“And of course, there is a four-petal flower, the fireweed. We had some when I was growing up in our backyard.”

Likewise, there was no meaning to the number of ridges—90—that surround the cookie’s margin. “He said he probably used a compass to make sure they were evenly-spaced,” Turnier says. The smaller triangles near the word “Oreo” were probably inserted to avoid having any empty space on the cookie’s face.

While Turnier believes his father was not inclined to reference religious iconography, he does note that one member of his family held an intriguing position. “My grandfather was a Freemason,” he says. “But my dad was Catholic.” Though he was probably exposed to Freemason imagery during his life, Turnier had no intention of delivering a secret handshake to cookie lovers.

Andy Melton via Flickr // CC BY-SA 2.0

Nabisco has never offered an official explanation for the design. They do not, in fact, fully acknowledge Turnier had anything to do with it, insisting that their records don’t account for who was responsible for the cookie’s alteration in 1952—only that Turnier worked as a design engineer during that period of time.

Turnier, who keeps a copy of his father’s original 1952 blueprint hanging in his Chapel Hill, North Carolina home, believes the Oreo was simply adorned with easy-to-replicate designs that were possible thanks to the cookie’s durable texture. “The dough dictates what you can do with the cookie,” he says. “The dough for Oreo, you could almost make a coin out of it. You can insert a lot of detail. And then people look for meaning.”

The elder Turnier died in 2004. In contrast to the theories and mystery that have surrounded his work, the etching on his tombstone is unmistakable: Set in the upper right corner just above his name is a fully adorned Oreo cookie. 

Canned Pumpkin Isn’t Actually Pumpkin

iStock
iStock

We hate to squash your autumnal dreams, but baking a pumpkin pie might not be as easy as you think. That’s because the canned pumpkin that normally makes pie prep such a breeze isn’t made of pumpkin at all. Food & Wine reports that cans of pumpkin puree—even those that advertise "100 percent pumpkin"—are actually made of a range of different squashes.

Most pumpkin purees are a mix of winter squashes, including butternut squash, Golden Delicious, and Hubbard. Meanwhile, Libby’s, the largest pumpkin puree brand, has developed its own unique brand of squash called the Dickinson, which is more closely related to a butternut squash than a pumpkin. The FDA is vague about what counts as "pumpkin," which allows companies to pack unspecified squashes into their purees and still list pumpkin as the sole ingredient.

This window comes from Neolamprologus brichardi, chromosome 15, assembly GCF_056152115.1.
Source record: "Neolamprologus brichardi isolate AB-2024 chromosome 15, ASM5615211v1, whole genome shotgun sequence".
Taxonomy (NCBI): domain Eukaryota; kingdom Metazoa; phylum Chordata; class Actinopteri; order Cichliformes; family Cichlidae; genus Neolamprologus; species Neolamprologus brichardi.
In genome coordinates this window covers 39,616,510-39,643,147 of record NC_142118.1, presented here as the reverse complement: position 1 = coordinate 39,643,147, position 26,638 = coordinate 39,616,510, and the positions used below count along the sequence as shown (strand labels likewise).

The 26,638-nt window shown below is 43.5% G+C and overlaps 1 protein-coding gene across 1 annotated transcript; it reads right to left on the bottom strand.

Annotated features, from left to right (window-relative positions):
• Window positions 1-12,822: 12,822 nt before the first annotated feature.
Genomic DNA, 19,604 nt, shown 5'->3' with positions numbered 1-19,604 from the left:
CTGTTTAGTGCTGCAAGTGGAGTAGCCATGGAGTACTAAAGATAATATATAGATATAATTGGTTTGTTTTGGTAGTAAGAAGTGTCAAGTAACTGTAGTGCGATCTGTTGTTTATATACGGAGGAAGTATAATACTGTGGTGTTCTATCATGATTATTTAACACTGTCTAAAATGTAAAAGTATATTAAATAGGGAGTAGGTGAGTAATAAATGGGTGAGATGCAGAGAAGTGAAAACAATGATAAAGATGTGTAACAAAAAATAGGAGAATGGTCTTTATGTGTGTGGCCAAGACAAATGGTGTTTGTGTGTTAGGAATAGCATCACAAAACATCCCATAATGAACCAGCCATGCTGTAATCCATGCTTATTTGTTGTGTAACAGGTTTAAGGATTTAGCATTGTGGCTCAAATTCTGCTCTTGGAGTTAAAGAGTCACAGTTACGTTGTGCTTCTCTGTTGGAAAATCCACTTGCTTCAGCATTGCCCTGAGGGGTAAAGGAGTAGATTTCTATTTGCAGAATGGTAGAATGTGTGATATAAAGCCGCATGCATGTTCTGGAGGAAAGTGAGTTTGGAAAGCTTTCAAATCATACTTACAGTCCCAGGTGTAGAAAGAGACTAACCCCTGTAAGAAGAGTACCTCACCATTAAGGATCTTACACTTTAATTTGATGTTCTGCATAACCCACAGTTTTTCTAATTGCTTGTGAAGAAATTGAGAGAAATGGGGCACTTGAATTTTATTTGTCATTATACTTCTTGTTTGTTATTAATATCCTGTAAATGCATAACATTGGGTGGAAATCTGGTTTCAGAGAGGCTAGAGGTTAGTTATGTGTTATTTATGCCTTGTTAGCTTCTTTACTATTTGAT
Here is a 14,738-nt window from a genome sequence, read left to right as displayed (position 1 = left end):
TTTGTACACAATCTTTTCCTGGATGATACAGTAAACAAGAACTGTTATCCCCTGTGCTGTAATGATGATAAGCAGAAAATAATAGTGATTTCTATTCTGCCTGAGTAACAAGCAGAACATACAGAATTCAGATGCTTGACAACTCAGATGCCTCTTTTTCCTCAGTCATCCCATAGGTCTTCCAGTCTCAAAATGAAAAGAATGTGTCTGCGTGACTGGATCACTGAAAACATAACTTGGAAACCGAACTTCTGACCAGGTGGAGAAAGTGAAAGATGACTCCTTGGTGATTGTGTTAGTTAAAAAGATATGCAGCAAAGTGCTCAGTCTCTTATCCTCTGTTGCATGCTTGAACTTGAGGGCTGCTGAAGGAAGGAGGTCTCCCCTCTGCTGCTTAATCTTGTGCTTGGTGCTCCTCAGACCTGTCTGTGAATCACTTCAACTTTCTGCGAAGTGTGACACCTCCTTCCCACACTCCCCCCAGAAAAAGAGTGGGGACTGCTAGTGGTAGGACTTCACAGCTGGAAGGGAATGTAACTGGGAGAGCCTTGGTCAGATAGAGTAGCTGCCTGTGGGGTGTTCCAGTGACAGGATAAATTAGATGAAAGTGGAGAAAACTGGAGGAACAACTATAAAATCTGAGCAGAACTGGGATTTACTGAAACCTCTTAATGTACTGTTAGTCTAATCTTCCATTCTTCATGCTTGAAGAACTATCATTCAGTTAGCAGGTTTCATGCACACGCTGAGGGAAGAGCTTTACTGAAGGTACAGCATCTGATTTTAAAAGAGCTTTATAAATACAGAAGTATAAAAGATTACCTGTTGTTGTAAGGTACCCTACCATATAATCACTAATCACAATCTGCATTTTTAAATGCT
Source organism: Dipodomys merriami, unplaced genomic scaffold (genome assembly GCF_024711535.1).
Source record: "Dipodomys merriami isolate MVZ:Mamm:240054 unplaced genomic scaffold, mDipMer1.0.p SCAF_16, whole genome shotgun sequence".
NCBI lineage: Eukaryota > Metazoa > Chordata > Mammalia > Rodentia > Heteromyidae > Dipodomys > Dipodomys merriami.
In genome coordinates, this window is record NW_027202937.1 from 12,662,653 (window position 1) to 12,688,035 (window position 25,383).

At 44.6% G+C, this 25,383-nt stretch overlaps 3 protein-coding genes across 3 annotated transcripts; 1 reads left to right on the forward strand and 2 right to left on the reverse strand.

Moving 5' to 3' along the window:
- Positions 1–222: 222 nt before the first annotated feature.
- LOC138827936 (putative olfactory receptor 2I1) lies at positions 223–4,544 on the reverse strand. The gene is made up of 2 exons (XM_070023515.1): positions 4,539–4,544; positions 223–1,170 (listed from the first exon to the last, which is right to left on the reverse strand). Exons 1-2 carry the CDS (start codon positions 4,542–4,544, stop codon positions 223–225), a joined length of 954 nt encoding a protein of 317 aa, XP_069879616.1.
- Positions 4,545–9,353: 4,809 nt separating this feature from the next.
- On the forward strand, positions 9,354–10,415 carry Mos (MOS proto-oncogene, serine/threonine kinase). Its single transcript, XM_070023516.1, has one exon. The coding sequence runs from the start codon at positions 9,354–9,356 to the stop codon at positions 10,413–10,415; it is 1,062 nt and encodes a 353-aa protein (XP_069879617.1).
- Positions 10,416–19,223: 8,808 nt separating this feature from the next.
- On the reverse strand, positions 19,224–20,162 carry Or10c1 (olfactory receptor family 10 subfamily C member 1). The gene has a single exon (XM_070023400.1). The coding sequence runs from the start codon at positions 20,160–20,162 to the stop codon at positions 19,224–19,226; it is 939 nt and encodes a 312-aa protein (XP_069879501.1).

While it’s a little unsettling to find out your favorite pie is not what it seems, pumpkin puree brands have a good reason for their deception. While pumpkins are a quintessential part of autumn, they don’t actually taste that great. Most pumpkins are watery and a little bit stringy, and turning them into a puree takes more work, and involves less reward, than other, sweeter winter squashes.

[h/t Food & Wine]

What's the Difference Between Stuffing and Dressing?

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iStock

For carbohydrate lovers, nothing completes a Thanksgiving meal quite like stuffing—shovelfuls of bread, celery, mushrooms, and other ingredients that complement all of that turkey protein.

Some people don’t say stuffing, though. They say dressing. In these calamitous times, knowing how to properly refer to the giant glob of insulin-spiking bread seems necessary. So what's the difference?

Let’s dismiss one theory off the bat: Dressing and stuffing do not correlate with how the side dish is prepared. A turkey can be stuffed with dressing, and stuffing can be served in a casserole dish. Whether it’s ever seen the inside of a bird is irrelevant, and anyone who tells you otherwise is wrong and should be met with suspicion, if not outright derision.

The terms are actually separated due to regional dialects. Dressing seems to be the favored descriptor for southern states like Mississippi, Tennessee, South Carolina, and Georgia, while stuffing is preferred by Maine, New York, and other northern areas. (Some parts of Pennsylvania call it filling, which is a bit too on the nose, but to each their own.)

If stuffing stemmed from the common practice of filling a turkey with carbs, why the division? According to The Huffington Post, it may have been because Southerners considered the word stuffing impolite, and therefore never embraced it.

While you should experience no material difference in asking for stuffing or dressing, when visiting relatives it might be helpful to keep to their regionally-preferred word to avoid confusion. Enjoy stuffing yourselves.

Have you got a Big Question you'd like us to answer? If so, let us know by emailing us at bigquestions@mentalfloss.com.